All ETDs from UAB

Advisory Committee Chair

Andre Ferreira

Advisory Committee Members

Lionel Sadowsky

Firoz Rahemtulla

Document Type


Date of Award


Degree Name by School

Master of Science (MS) School of Dentistry


In recent years, the use of a variety of temporary placed implants to attain absolute anchorage has been described in the orthodontic literature. The use of temporary implants, fixed to bone, overcomes some of the limitations of traditional anchorage and their reliance on patient compliance. The purpose of this study was to evaluate factors relating to the successful placement of miniscrew temporary anchorage devices in an orthodontic clinic. The orthodontic records of patients who had miniscrews placed during their treatment at the University of Alabama at Birmingham School of Dentistry Postgraduate Orthodontic Clinic were selected. After application of the inclusion and exclusion criteria, the final study sample consisted of 32 patients who received a total of 58 miniscrew anchorage devices. The records of all 32 patients were analyzed to determine implant site, time before implant loading, experience level of clinician placing the implant, and whether the implant remained stable during the loading period. In addition, a vitality test was performed on each patient to determine the vitality of all the teeth in the quadrant where the miniscrew was placed. The overall success rate was 75.8%. Miniscrews placed in the maxilla were clinically more successful than those placed in the mandible. There was no statistically significant difference in time before miniscrew loading, patient age, and experience level of clinician. Following adjustment for multiple implant failures and successes in individual patients, experience level of the clinician placing the miniscrew became statistically significant. The experienced iii clinician had a greater expectation of success then the novice group. In addition, 100% of the teeth tested as vital. These results indicate that the placement of miniscrews can be accomplished successfully in an orthodontic clinic. This study also suggests that there is a learning curve to the placement of miniscrews and orthodontic clinicians can expect their success rates to increase as they place more miniscrews.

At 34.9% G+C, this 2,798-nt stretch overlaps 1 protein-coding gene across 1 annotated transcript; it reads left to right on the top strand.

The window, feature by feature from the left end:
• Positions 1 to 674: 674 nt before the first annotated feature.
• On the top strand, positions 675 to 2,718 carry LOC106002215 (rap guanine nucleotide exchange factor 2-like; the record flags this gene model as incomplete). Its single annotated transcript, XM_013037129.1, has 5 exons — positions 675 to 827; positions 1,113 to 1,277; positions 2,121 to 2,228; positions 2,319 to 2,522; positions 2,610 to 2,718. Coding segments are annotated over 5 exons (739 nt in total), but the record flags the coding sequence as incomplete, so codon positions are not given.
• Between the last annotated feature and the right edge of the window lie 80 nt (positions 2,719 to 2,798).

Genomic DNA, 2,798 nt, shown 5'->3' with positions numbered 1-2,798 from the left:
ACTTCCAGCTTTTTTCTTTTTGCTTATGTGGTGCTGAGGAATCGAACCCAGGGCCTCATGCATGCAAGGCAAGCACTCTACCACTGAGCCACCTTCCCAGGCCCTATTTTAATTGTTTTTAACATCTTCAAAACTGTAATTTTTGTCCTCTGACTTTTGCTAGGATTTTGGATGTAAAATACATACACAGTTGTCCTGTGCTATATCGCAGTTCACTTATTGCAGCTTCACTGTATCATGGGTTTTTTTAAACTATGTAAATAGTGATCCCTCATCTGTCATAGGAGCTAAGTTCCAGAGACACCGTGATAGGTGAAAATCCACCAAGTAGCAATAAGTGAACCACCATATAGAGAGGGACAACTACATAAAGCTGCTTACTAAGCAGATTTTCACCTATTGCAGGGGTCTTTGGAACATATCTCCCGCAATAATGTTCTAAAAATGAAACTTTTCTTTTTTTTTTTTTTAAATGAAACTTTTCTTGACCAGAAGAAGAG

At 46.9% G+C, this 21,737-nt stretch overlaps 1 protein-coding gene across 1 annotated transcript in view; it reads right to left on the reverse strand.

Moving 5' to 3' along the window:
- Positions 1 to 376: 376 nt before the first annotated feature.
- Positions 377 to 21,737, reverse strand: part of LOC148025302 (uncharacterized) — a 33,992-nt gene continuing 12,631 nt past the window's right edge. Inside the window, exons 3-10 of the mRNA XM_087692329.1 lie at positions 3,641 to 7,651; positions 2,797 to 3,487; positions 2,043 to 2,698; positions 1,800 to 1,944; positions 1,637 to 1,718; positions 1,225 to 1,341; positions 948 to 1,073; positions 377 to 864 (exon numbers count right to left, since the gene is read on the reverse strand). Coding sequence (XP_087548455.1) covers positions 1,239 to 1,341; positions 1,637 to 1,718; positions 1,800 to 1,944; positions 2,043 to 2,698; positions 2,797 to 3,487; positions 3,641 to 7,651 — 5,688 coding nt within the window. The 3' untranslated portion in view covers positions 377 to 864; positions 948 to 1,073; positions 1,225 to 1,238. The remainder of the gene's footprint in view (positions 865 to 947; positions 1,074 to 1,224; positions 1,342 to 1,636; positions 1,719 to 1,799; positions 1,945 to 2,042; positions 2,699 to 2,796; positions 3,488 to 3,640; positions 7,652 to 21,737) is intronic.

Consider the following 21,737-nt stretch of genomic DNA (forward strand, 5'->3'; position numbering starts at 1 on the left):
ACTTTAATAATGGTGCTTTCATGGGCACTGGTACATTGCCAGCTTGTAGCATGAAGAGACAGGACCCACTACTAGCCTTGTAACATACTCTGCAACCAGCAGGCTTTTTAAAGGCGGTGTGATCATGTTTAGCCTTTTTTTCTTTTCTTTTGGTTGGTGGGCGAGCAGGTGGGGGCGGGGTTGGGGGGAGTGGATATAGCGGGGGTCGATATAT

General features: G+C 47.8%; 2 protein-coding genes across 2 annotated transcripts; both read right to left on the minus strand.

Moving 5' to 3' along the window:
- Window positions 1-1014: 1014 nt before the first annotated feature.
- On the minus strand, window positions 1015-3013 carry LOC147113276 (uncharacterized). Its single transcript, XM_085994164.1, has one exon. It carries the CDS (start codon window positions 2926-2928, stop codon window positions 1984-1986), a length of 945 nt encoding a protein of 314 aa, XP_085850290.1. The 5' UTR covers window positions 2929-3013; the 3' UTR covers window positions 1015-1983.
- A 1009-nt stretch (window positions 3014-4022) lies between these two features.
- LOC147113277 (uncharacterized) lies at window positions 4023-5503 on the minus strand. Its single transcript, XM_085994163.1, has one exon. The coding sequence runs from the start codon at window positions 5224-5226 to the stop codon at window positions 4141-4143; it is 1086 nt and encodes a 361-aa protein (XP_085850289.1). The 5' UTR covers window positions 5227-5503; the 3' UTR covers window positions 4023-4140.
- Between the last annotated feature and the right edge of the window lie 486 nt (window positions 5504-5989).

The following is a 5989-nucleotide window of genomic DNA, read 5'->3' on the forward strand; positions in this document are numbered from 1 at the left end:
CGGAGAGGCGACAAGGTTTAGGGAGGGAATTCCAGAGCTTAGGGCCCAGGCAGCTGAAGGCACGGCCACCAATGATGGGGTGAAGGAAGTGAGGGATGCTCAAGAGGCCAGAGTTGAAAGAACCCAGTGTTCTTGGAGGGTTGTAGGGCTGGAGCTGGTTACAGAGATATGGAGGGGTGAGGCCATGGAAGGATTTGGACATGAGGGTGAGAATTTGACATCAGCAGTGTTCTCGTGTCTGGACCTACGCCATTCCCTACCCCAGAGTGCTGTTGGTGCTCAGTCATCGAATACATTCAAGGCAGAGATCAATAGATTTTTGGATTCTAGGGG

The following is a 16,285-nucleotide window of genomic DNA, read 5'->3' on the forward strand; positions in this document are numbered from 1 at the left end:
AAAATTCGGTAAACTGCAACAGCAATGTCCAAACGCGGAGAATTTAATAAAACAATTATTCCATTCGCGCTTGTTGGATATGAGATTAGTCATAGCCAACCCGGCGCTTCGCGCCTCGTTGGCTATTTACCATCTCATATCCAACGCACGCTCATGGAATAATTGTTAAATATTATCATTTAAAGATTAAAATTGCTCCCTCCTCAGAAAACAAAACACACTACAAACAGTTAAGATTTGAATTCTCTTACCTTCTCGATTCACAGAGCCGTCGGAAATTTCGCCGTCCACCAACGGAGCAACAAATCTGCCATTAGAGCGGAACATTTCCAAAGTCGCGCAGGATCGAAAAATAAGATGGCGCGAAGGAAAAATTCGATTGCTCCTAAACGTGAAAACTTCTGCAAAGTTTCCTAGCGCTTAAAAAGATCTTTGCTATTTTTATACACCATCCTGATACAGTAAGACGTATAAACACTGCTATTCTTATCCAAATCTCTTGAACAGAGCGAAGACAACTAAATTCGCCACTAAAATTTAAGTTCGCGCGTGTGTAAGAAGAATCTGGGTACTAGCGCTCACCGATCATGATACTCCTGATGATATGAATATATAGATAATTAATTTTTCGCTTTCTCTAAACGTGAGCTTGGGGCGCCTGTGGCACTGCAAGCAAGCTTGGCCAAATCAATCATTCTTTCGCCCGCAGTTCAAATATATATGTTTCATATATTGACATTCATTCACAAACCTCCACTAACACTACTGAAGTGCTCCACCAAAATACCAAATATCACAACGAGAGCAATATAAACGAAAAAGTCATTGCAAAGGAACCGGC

Included in

Dentistry Commons



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